In the 1960s and 1970s, however, international aid groups and health organizations had garnered enough Western support to send chloroquine treatments by the millions to Africa. Then, Plasmodium falciparum and a second form, Plasmodium vivax, predictably and inexorably mutated yet again. Drug-resistant strains of the parasites spread from village to village, country by country, reinfecting swaths of land not only in Africa but Asia as well. As soldiers fighting the war in Vietnam fell prey, governments on all sides began programs to discover new ways to stop malaria’s spread. The U.S Army enlisted a group from Walter Reed Army Hospital in Washington, D.C, to develop new, synthetic anti-malarial drugs. On the other side of the ideological spectrum, Ho Chi Minh, the Communist leader of North Vietnam—and a malaria sufferer—appealed to Mao Tse-Tung for help. In what would become known as Project 523, the Chinese government enlisted scientists to focus their research on an age-old herb called Qing Hao (sweet wormwood) that Taoist philosopher Ge Hong had first recommended in A.D. 300 as a cure for malarial fevers.

Artemisinin, the active ingredient in Qing Hao, proved effective against even the most virulent strains of malaria. Unlike chloroquine, which often caused severe stomach cramps and bone pain, and quinine, whose users frequently suffered irreparable hearing loss, the drug is gentle and longlasting. It came to the attention of doctors from the World Health Organization (WHO) in the 1980s, when Khmer Rouge soldiers in Cambodia who had taken it remained malaria-free despite long jungle stints.

The rest of the world caught on. But because of Plasmodium falciparum’s chameleon-like ability to change itself, scientists at WHO and elsewhere decided it would be best to use the drug in combination with other anti-malarial medications. These so-called “partner drugs” proved effective—until recently. The hardiness of the malaria parasite has struck again—this time at the Cambodian/Thai border, the place where ACTs (artemisinin-combination treatments) were first used, and where resistance is beginning to show itself again.

ACT resistance could cause a worsening of an already untenable situation in Africa, where the disease continues to rage. Johns Hopkins scientists believe they’ve made a breakthrough in making a future generation of those drugs as strong as possible (see “Bringing More Firepower to the Fight,” page 46). Other researchers are targeting the parasite’s reproductive cycle with a vaccine that, in early trials, has stopped the disease from spreading in Kenyan baboons (see “Taking a Shot at a Cure,” page 45). And a third group is mounting an attack from a sharply different angle: If the parasite’s ever-mutating genes present a compelling scientific problem, could changing the genes of one of its hosts keep it from reproducing? Could the answer to the misery wrought by malaria be found in the genes of the mosquito?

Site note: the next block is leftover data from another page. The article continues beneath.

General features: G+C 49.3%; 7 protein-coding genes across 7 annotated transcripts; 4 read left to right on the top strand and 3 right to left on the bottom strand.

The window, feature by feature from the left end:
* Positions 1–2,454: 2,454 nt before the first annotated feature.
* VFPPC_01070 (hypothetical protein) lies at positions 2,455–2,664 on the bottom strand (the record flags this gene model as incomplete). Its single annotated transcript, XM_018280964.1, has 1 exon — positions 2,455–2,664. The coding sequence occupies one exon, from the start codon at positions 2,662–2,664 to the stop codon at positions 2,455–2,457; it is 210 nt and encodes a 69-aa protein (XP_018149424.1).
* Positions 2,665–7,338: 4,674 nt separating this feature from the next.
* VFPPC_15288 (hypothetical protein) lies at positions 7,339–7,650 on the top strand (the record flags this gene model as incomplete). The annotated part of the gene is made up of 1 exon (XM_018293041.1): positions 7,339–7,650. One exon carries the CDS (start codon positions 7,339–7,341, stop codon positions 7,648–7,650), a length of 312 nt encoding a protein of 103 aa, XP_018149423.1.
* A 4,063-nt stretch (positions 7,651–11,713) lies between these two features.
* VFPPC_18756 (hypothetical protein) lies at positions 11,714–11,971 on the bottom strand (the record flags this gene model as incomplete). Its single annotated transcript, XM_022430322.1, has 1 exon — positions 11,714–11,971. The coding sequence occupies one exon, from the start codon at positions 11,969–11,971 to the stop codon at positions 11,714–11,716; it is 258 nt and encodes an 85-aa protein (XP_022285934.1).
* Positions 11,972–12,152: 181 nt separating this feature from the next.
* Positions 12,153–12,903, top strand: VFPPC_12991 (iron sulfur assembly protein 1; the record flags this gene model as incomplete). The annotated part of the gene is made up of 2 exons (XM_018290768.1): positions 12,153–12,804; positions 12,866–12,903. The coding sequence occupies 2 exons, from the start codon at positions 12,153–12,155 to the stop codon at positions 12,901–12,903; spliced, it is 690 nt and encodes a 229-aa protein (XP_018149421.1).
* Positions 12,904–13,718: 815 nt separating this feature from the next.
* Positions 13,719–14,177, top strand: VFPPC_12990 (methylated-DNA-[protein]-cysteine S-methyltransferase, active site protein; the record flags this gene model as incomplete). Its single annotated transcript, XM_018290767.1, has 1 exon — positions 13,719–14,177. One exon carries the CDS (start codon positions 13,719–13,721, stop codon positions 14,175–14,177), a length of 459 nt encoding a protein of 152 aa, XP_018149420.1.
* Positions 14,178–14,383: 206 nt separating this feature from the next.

1. N. Adlai A. DePano

    Certainly an eye-opener for me. Coming from a country (the Philippines) where malaria has done its share of ravaging, I ironically knew close to nothing about this enduring disease. Thank you for an educational and engaging read.

    One thing though, I believe St. Matthew predates Dickens in stating “The poor you will always have with you …” (Matthew 26:11, NIV).

    N. Adlai A. DePano, MSE ’83, PhD ’87

  2. This is the first two paragraphs of a July 2007 National Geographic cover story. The introductions are strikingly similar:

    It begins with a bite, a painless bite. The mosquito comes in the night, alights on an exposed patch of flesh, and assumes the hunched, head-lowered posture of a sprinter in the starting blocks. Then she plunges her stiletto mouthparts into the skin.

    The mosquito has long, filament-thin legs and dappled wings; she’s of the genus Anopheles, the only insect capable of harboring the human malaria parasite. And she’s definitely a she: Male mosquitoes have no interest in blood, while females depend on protein-rich hemoglobin to nourish their eggs. A mosquito’s proboscis appears spike-solid, but it’s actually a sheath of separate tools—cutting blades and a feeding tube powered by two tiny pumps. She drills through the epidermis, then through a thin layer of fat, then into the network of blood-filled micro-capillaries. She starts to drink.

    Note from the editor: The editors of Johns Hopkins Magazine knew prior to publication of the resemblance between the magazine’s story and National Geographic’s piece. Anytime such a similarity occurs, editors are obligated to examine the matter, and after conferring with writer Michael Anft, we were satisfied that the parallels were unintentional and did not pose a problem. Two experienced and talented writers, reporting on the same disease, independently saw the same storytelling possibilities, which led to similar openings to both stories. We elected not to rewrite our story because we thought it was a fine piece that would stand on its own merits. We appreciate our readers’ sharp eyes and attentive reading. – Catherine Pierre


  1. Johns Hopkins Magazine – Letters: Winter 2009-10
  2. Johns Hopkins Magazine – Editor’s Note: Boom!